Cybersecurity Never Sleeps — Four Sectors in Change

CYRIN Newsletter

Cybersecurity Never Sleeps — Four Sectors in Change

In these dynamic, ever-changing, anxiety-producing times things have amped up in Cybersecurity, and it’s true now, more than ever, that Cybersecurity never sleeps. Russia’s invasion of Ukraine – and the likelihood of cyberattacks abroad – has only increased attention on the urgent need for cybersecurity. Let’s look at four areas where change is happening: regulatory, business, hacking, and workforce training.


    A few hours before President Biden’s speech in early March, the Senate “passed the most significant cyber legislation in history – including a mandate for companies in critical sectors to alert the government when they’re hacked or when they pay ransoms to hackers.” That measure failed to become law last year, Joseph Marks writes in The Washington Post, “but it zipped over the finish line this time – spurred partly by rising anxiety about Russian cyberattacks.” Senate Homeland Security Chairman Gary Peters (D-Mich.) called the bill “a significant step forward to ensuring the United States can fight back against cybercriminals and foreign adversaries.” The changes in this bill, according to Marks, are big, including that the Cybersecurity and Infrastructure Security Agency (CISA) wants to enforce mandatory and nearly immediate reporting after an attack that will allow the sharing information and insights that will benefit companies that might face similar cyberattacks. Second, the bill “will give CISA broad insights into how many and what sort of cyberattacks are hitting U.S. companies each day.”

    This bill might even address concerns that earlier cybersecurity legislation attempts did not go far enough. For example, Glenn S. Gerstell, a senior adviser at the Center for Strategic and International Studies and the former general counsel of the National Security Agency and Central Security Service, previously argued in an Op/Ed in The New York Times that the United States needed a more centralized approach to cybersecurity to meet the intense threats. He noted that as the former general counsel of the NSA he knows intimately the sophistication of malicious attacks from Russia, China, Iran, and North Korea. He wrote, “All of them leverage the various sectors of power at their disposal — including commercial and state-owned enterprises as well as spy agencies — to come out against U.S. businesses and citizens in full force.” He fears that the “decentralized nature of the American government does not lend itself to fighting foreign cyberthreats.” There is an urgent need for a more centralized response and for better coordination between the public and private sectors – which will demand a “fresh approach.” Perhaps the legislation passed by the Senate begins to address his concerns.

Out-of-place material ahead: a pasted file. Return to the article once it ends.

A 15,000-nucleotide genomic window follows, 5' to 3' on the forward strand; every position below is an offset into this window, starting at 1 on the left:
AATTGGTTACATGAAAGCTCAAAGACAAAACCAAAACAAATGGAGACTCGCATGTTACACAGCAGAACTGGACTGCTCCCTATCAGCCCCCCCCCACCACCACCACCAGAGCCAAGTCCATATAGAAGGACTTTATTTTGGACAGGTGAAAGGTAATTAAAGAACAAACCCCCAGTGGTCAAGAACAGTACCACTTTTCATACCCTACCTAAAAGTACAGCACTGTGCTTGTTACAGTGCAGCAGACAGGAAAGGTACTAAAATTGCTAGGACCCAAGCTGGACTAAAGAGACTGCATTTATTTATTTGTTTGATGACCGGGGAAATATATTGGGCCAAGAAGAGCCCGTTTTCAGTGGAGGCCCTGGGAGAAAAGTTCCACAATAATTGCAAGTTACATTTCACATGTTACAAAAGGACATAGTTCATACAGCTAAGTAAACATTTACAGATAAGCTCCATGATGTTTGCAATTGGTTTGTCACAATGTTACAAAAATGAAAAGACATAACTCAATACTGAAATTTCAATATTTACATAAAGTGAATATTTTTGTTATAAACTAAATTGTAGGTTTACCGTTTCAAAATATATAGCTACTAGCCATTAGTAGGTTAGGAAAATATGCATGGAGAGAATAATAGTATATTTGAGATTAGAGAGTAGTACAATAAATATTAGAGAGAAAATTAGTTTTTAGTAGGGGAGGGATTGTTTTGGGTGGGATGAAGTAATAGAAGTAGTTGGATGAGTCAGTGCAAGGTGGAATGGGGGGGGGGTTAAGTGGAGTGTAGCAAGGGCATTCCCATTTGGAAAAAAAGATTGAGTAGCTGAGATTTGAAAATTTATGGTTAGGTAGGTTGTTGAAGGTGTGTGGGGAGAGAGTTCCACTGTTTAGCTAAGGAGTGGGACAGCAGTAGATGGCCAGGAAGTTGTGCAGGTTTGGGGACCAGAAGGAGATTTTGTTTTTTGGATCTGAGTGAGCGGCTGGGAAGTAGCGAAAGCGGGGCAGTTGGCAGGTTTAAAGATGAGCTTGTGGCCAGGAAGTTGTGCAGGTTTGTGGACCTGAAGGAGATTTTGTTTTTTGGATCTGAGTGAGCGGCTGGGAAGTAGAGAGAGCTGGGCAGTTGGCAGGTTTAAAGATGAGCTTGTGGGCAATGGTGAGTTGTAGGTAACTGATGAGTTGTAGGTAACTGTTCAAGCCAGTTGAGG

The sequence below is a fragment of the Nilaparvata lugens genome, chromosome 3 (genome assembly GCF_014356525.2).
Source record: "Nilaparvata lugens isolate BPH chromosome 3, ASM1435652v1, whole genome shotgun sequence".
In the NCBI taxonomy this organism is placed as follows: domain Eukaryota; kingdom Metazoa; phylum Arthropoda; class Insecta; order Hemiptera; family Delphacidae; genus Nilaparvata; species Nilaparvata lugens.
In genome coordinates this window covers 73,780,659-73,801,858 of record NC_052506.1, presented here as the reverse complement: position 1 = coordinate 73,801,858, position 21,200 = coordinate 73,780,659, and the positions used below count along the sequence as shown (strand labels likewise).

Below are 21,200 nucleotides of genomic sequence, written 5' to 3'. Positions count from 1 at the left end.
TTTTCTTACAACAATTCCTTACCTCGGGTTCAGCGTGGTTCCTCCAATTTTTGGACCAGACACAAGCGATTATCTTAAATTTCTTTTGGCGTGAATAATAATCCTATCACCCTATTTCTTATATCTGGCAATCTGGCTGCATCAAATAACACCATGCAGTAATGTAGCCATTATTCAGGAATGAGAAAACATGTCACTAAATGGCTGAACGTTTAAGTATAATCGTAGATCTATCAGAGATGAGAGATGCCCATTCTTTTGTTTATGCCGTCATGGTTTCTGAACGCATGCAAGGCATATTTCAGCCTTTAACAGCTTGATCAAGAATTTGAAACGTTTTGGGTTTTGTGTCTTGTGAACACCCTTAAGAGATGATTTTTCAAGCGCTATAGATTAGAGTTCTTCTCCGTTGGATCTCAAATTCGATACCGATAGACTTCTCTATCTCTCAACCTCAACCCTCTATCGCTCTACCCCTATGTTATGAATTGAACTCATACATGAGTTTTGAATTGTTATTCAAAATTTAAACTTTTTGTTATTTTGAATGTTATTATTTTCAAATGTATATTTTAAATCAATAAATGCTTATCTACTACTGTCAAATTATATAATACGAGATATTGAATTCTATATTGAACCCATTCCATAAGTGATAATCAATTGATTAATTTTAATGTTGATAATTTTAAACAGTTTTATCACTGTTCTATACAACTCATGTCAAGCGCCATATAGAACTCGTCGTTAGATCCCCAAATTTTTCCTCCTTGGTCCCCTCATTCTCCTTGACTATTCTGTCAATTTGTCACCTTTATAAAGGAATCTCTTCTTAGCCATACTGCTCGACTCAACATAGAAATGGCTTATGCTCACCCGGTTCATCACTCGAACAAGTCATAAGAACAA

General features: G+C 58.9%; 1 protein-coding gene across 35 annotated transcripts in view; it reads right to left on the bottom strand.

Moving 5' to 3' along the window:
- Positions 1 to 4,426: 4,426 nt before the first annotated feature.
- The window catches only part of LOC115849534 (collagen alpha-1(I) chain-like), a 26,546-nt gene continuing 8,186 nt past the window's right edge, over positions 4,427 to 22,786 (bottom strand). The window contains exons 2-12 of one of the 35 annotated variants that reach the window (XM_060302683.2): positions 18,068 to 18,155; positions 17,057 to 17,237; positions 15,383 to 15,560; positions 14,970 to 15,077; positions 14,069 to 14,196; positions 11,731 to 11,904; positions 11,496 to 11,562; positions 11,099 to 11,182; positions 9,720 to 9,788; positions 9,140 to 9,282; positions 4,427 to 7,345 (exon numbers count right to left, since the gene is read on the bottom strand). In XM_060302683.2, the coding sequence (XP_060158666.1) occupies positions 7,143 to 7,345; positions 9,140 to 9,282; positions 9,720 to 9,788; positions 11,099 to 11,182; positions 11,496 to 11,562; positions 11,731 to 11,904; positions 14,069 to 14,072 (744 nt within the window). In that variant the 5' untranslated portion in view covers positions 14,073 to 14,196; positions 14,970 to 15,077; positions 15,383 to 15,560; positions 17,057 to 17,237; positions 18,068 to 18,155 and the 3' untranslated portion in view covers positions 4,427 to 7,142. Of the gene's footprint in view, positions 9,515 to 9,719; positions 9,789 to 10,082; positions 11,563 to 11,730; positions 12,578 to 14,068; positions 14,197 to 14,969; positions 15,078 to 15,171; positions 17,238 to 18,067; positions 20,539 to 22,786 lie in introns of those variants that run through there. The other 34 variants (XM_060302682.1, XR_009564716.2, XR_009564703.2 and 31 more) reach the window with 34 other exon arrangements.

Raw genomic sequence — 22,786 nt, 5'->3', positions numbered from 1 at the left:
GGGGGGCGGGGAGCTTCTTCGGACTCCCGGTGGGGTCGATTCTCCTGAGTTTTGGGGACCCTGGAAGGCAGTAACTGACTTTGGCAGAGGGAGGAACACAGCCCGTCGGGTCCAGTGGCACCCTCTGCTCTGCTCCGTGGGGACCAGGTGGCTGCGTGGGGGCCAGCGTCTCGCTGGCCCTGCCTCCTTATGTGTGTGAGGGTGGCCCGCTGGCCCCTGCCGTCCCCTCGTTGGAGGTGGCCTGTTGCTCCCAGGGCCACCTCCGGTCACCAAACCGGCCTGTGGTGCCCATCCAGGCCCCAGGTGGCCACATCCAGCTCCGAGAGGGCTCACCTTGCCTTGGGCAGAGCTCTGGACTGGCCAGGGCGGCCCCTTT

Google’s parent company Alphabet Inc. announced in March a big purchase in cybersecurity by making clear its intention to purchase Mandiant and integrate the company into Google Cloud. Alphabet Inc. plans to acquire Mandiant Inc. for roughly $5.4 billion in a deal that could unleash a long-awaited consolidation across the cybersecurity industry. According to Bloomberg, “As it seeks to expand its third-place cloud-infrastructure unit, which sells computing power and storage via the internet, buying Mandiant will give Google a fuller range of software tools to protect clients by responding quickly to online threats.” That move could portend more purchases by larger companies in this area. “We believe this deal will have a major ripple impact across the cybersecurity space as cloud stalwarts Amazon and Microsoft will now be pressured into M&A,” Wedbush analyst Dan Ives wrote.